Water Conservation Strategies for the Service Industry

Brooke Mittermann

The hot topic in conservation and sustainability for 2015 has undoubtedly been water. Rates are rising in almost every major U.S. city, and in the West, unprecedented drought conditions have spurred tougher regulations and restrictions on residential and commercial customers. In California, where as of September 2015, 46 percent of the state is in an “exceptional drought,” Governor Jerry Brown issued an Executive Order in April mandating a 25 percent potable water reduction for cities and towns across the state, and water suppliers responded with conservation programs. So far the mandates seem to be working: July’s conservation rate was reported at 31.3 percent, and for June and July—two of California’s hottest months—the cumulative statewide savings was 29.5 percent.

For homeowners, water conservation is fairly simple – they have one water provider and are informed about reduction goals. For commercial businesses—especially multi-site restauranteurs and hoteliers—keeping up with conservation mandates across different municipalities (and getting the cooperation of customers and guests) is much more challenging.

Drought conditions or not, there are good reasons for making a commitment to water conservation. Water and sewer costs have increased an average of 40 percent across all industries since 2008. Water now comprises more than 10 percent of total utility costs for most business (even more if you consider combined water and sewer), and is the second greatest opportunity for savings behind energy. Companies should be actively managing water use and costs, because doing nothing now will cost more later on. The good news is that many water-saving strategies take little expense or effort.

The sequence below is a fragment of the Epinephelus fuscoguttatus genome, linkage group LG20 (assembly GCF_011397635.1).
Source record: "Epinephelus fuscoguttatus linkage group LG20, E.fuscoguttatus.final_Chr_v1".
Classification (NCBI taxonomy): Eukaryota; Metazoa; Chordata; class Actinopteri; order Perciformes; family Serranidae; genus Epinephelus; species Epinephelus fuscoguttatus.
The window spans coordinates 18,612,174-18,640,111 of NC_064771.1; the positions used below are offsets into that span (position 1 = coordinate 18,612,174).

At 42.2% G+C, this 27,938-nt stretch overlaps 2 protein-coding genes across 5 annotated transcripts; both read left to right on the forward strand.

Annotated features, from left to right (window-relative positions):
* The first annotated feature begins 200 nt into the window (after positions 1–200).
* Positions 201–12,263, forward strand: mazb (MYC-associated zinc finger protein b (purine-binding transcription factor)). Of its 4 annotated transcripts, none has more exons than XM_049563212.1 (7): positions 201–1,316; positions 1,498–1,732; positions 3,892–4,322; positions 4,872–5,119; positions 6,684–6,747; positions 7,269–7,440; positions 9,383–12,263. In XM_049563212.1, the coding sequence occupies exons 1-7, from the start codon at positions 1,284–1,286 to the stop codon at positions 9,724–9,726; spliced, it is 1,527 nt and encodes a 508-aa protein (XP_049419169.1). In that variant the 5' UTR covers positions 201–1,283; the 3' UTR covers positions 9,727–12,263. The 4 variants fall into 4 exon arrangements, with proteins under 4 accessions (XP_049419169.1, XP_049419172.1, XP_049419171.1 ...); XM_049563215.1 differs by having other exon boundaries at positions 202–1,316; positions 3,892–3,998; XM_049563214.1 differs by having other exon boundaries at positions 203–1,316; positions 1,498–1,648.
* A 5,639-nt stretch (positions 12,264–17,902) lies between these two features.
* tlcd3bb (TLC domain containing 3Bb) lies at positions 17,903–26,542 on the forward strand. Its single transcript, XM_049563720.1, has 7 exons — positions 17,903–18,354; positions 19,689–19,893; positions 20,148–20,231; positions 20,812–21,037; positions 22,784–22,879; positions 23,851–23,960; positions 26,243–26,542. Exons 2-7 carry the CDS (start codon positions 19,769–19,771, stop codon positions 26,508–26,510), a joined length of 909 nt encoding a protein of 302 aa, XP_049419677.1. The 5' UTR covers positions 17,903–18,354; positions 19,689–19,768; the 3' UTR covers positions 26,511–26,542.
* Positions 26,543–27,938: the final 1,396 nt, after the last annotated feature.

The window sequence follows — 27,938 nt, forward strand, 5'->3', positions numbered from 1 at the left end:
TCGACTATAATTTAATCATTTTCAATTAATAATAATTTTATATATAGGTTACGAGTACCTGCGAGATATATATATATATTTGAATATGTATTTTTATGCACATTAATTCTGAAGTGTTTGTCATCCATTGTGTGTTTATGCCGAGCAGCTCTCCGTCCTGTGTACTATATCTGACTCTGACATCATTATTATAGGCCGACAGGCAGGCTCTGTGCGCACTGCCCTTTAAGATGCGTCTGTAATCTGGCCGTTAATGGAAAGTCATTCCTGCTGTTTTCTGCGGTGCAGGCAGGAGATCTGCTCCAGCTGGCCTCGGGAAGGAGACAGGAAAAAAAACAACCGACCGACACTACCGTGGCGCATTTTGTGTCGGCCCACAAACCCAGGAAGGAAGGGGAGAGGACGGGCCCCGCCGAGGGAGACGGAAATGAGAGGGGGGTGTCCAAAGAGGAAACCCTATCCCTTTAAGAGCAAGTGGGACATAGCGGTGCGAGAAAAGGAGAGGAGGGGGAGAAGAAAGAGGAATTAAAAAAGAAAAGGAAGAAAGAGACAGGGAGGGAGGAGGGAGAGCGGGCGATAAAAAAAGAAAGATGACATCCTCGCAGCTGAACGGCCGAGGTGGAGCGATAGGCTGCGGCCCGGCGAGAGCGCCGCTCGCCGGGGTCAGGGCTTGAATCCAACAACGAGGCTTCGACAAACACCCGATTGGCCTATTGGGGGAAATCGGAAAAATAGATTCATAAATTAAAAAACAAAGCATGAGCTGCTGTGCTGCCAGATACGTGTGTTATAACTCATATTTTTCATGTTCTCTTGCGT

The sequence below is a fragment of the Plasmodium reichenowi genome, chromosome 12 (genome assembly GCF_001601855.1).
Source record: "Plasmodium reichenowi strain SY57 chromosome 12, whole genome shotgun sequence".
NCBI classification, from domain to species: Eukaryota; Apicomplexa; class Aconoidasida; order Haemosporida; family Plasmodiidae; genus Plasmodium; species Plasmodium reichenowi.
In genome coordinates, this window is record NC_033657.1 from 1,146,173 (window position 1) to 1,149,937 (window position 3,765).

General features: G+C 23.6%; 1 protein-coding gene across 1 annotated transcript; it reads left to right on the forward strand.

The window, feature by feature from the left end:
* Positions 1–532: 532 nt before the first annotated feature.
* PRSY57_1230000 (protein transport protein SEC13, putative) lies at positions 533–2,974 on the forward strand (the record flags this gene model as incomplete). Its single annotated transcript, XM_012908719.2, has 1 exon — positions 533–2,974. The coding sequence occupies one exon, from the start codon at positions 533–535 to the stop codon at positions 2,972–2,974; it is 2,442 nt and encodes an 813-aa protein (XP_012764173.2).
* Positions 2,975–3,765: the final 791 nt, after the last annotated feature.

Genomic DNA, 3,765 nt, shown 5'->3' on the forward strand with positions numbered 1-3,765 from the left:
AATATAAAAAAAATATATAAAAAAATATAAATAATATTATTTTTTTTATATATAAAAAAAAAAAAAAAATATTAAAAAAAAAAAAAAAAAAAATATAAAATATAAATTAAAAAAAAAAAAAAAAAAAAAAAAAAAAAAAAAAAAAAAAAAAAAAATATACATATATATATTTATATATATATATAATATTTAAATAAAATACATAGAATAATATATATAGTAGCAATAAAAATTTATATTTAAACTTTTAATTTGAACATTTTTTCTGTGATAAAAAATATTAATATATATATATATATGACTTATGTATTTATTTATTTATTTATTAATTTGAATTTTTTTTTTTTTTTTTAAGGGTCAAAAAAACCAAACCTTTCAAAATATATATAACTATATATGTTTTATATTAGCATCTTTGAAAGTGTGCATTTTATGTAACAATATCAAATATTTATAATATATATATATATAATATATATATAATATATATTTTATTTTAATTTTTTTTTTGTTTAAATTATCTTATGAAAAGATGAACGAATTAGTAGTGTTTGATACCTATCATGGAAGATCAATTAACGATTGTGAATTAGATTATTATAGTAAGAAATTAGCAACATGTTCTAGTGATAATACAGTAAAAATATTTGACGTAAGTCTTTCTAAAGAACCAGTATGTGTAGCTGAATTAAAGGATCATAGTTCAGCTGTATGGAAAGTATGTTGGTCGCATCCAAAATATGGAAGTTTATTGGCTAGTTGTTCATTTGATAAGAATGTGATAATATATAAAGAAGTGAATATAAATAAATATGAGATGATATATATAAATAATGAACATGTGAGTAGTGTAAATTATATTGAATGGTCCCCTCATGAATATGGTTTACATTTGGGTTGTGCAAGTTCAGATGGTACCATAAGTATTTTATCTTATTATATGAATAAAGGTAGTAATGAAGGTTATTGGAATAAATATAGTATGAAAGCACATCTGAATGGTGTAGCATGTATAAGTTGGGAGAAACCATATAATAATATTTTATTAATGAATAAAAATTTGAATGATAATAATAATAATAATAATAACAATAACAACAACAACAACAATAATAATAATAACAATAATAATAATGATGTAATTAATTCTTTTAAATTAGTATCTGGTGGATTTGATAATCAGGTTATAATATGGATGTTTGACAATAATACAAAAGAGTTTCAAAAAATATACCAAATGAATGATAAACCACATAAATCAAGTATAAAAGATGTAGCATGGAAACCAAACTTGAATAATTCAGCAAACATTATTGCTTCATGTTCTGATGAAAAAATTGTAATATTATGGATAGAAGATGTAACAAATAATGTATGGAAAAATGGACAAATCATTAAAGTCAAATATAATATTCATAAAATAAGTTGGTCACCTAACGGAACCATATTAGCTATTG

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According to the U.S. EPA, approximately 15 percent of the total water use in commercial and industrial facilities in the U.S. takes place in hospitality and food service establishments. The largest water use happens in restrooms, kitchens, laundering and landscaping. Fortunately, there are relatively simple efficiency measures and operational changes that can conserve water in these industries: